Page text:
Issue #48 December 23, 2003

1. Negative Cropping of Graphics

I ran into a situation earlier this year where I was working with graphic files (diagrams of equipment) supplied by someone else. Whenever I inserted them into a document, the tops of the titles were cut off just a bit. It looked odd and it appeared that the entire word was there, but somehow the top edge of the inserted graphic cut off the top of the words. As an experiment, I tried setting the cropping of the graphic file to a negative value (-0.2 inches). And lo and behold, the rest of the titles appeared! If you are working with graphic files where one or more sides appear to be cut off slightly, right click on the graphic in Word or PowerPoint. Then select Format Picture. In the Picture tab, enter a small negative value for the cropping of the affected sides, or use the down arrow in the Crop From boxes for top, bottom, left and right. When you click on OK, see if this has solved the problem. It is also a reminder that when we create graphics for our own use or for others, make sure you leave a little border around the graphic so that when it is inserted it looks right.

2. Reformatting pasted text

I bet you have had the same problem I have had when pasting text from an e-mail (or other text source) into Word. The pasted text has line breaks all over the place and it looks awful. One way to solve the problem is to manually delete each hard line break at the end of each of the pasted lines and replace it with a space. Boy that takes a long time. Let me share an alternative that automatically replaces all of the manual line breaks with a space character. To do this in Word, click on the Edit menu, then click on Replace. In the Replace dialog box, click on the More button at the bottom of the dialog box and click on the Special button. Select Manual Line Break from the list. This asks Word to search for manual line breaks. Then enter a space in the Replace field. This asks Word to replace all manual line breaks with a space character. When you click on the Replace All button, it will get rid of all the line breaks from the e-mail and use Word’s line breaking only. Now you may have to still do minor formatting changes after this procedure, but it is a heck of a lot easier than the all manual way. This is a great demonstration of the power of the replace command to search on special characters.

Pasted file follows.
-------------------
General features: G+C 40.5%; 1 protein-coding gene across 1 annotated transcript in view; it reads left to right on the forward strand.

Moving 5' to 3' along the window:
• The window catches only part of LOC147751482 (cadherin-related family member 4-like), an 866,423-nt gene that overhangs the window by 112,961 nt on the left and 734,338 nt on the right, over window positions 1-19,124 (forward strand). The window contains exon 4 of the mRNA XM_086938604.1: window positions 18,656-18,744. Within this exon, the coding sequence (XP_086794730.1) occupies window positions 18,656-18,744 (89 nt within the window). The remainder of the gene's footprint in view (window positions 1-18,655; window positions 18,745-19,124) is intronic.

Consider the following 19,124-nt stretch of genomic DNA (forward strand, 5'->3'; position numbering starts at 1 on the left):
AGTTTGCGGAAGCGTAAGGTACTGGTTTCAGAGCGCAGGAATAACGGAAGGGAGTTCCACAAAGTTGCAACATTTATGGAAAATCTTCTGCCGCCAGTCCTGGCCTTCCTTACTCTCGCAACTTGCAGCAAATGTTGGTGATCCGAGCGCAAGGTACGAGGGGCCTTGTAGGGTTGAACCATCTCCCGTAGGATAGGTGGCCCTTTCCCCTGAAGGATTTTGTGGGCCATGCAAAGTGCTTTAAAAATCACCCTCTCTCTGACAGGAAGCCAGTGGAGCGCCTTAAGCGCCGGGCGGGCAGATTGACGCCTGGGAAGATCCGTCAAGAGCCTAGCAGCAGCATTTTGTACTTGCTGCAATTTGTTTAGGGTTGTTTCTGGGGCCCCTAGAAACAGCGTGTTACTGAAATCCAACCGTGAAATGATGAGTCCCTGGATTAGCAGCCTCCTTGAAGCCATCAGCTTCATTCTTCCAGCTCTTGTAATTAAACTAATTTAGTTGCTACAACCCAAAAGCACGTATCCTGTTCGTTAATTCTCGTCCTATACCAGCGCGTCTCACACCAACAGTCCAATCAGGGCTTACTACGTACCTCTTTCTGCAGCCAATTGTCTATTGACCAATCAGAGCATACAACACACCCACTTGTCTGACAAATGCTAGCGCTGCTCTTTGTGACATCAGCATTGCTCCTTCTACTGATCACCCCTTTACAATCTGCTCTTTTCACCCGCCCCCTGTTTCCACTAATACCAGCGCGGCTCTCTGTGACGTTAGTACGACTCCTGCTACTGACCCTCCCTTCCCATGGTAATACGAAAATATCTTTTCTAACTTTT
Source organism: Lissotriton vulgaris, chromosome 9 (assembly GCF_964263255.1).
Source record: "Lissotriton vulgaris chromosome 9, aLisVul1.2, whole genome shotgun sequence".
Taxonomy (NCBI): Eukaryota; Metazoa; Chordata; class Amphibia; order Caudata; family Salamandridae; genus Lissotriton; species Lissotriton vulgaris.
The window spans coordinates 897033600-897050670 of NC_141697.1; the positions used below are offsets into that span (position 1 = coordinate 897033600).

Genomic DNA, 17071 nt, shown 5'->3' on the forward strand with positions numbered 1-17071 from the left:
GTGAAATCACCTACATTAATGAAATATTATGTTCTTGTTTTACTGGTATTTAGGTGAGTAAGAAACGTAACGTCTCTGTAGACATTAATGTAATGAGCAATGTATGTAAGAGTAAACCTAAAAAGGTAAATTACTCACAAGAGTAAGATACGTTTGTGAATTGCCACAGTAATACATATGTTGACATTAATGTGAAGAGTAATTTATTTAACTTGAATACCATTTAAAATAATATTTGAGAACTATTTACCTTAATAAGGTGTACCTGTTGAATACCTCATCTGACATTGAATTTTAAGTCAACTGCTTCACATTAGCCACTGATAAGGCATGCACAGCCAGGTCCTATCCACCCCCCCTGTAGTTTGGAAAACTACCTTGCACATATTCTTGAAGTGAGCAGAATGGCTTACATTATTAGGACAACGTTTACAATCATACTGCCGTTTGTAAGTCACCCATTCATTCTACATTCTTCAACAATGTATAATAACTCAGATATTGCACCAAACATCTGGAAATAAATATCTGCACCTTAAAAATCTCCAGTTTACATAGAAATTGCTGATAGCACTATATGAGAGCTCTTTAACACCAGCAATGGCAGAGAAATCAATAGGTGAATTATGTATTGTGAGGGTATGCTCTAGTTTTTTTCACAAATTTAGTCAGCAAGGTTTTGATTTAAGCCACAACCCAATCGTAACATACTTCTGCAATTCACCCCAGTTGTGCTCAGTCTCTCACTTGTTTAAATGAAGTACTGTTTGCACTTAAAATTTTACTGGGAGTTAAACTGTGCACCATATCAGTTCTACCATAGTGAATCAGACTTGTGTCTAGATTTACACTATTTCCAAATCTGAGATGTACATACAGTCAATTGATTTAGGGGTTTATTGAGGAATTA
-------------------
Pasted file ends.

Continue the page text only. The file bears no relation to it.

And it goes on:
3. Useful Resource –

Jeffrey Gitomer’s web site at is a great resource for sales ideas. Now before you say “But I’m not a salesperson” – you are so. Every one of us has to sell something quite regularly – selling your boss on a new idea, selling executives on proceeding with a new project, selling friends on a great outing or selling your kids on a new vacation spot. And if you are not a professional salesperson, you need to read Gitomer’s ideas. They are so refreshingly honest and truthful. I recommend that you sign up for his weekly e-newsletter called Sales Caffeine. Not an issue goes by without me picking up a few great ideas. Highly recommended.